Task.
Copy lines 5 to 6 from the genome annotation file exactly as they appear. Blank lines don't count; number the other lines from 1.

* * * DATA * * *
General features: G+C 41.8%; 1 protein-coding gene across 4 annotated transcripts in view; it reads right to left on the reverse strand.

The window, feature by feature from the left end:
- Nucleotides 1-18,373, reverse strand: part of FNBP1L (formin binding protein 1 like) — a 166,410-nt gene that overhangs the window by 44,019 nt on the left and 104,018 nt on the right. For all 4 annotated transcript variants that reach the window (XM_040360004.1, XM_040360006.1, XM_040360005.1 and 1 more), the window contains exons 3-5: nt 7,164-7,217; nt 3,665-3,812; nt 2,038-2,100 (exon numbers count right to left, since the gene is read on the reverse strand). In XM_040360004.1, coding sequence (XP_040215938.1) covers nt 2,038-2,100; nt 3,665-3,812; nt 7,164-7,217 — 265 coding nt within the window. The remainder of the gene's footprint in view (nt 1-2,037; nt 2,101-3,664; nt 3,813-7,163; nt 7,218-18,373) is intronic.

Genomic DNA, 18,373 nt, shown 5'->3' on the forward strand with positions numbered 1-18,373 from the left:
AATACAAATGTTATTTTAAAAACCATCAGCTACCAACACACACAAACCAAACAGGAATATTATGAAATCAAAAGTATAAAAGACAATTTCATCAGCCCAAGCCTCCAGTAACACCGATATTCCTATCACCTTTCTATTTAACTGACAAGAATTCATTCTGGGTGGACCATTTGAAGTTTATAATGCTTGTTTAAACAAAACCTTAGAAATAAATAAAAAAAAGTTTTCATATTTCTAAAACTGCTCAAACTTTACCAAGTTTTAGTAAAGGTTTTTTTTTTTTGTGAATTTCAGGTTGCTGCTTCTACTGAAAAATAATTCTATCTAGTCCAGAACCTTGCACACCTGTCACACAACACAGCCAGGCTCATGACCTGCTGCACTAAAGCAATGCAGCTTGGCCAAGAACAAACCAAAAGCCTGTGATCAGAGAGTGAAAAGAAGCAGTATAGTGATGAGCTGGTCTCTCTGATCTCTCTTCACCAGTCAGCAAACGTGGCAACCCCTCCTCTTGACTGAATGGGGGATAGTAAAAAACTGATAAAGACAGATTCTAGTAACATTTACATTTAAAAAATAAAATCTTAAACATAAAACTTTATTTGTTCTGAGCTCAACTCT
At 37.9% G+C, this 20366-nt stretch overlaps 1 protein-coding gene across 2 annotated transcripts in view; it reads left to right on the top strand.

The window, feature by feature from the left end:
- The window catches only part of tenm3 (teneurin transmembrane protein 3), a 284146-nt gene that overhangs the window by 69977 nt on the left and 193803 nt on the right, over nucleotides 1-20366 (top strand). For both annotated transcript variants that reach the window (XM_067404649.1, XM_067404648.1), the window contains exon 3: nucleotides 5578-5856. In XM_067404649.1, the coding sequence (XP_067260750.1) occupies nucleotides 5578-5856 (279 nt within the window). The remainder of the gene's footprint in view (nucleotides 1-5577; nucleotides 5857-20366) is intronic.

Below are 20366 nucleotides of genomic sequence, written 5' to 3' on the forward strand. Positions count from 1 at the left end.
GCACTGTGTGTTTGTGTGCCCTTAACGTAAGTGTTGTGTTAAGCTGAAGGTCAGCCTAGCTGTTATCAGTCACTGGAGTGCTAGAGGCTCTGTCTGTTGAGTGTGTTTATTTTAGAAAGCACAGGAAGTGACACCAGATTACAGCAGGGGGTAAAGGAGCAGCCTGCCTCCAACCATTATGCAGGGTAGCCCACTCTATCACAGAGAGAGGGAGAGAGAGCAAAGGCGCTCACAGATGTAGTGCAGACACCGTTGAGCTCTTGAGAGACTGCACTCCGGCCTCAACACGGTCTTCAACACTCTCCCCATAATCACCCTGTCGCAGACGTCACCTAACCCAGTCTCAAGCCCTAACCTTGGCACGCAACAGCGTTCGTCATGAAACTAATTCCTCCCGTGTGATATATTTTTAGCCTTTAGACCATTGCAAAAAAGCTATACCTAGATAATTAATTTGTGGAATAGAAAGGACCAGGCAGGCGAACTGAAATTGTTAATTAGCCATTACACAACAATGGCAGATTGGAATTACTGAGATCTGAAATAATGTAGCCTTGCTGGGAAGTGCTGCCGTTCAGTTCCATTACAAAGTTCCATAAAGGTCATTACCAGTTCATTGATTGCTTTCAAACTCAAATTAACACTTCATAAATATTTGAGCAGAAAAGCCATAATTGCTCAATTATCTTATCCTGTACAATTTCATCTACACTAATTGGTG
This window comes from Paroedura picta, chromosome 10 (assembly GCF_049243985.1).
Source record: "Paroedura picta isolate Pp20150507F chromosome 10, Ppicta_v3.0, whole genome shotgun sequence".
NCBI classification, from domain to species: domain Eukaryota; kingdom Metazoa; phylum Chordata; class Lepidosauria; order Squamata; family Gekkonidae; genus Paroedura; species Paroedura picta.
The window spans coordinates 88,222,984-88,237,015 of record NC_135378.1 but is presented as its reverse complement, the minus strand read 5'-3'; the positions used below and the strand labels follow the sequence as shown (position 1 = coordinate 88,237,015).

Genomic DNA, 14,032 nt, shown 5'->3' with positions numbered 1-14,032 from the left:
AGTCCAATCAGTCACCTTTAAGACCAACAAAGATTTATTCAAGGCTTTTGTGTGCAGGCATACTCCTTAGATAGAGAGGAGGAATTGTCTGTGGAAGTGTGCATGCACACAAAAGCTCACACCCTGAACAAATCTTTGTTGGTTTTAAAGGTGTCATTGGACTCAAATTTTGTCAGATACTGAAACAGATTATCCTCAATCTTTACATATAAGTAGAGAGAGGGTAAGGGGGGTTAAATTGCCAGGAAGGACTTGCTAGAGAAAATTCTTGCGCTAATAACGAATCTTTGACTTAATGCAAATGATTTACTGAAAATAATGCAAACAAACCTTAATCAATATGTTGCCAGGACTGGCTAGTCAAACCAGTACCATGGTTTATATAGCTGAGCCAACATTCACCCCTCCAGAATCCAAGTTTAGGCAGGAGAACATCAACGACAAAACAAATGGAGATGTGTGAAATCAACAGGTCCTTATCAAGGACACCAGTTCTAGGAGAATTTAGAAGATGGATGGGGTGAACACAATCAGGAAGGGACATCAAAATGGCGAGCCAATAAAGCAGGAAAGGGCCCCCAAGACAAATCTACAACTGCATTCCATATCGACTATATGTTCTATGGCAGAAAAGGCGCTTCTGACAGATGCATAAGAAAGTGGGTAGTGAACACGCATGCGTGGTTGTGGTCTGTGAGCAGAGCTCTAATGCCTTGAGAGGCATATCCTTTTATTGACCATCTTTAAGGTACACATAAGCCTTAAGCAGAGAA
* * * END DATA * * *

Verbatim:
AATACAAATGTTATTTTAAAAACCATCAGCTACCAACACACACAAACCAAACAGGAATATTATGAAATCAAAAGTATAAAAGACAATTTCATCAGCCCAAGCCTCCAGTAACACCGATATTCCTATCACCTTTCTATTTAACTGACAAGAATTCATTCTGGGTGGACCATTTGAAGTTTATAATGCTTGTTTAAACAAAACCTTAGAAATAAATAAAAAAAAGTTTTCATATTTCTAAAACTGCTCAAACTTTACCAAGTTTTAGTAAAGGTTTTTTTTTTTTGTGAATTTCAGGTTGCTGCTTCTACTGAAAAATAATTCTATCTAGTCCAGAACCTTGCACACCTGTCACACAACACAGCCAGGCTCATGACCTGCTGCACTAAAGCAATGCAGCTTGGCCAAGAACAAACCAAAAGCCTGTGATCAGAGAGTGAAAAGAAGCAGTATAGTGATGAGCTGGTCTCTCTGATCTCTCTTCACCAGTCAGCAAACGTGGCAACCCCTCCTCTTGACTGAATGGGGGATAGTAAAAAACTGATAAAGACAGATTCTAGTAACATTTACATTTAAAAAATAAAATCTTAAACATAAAACTTTATTTGTTCTGAGCTCAACTCT
At 37.9% G+C, this 20366-nt stretch overlaps 1 protein-coding gene across 2 annotated transcripts in view; it reads left to right on the top strand.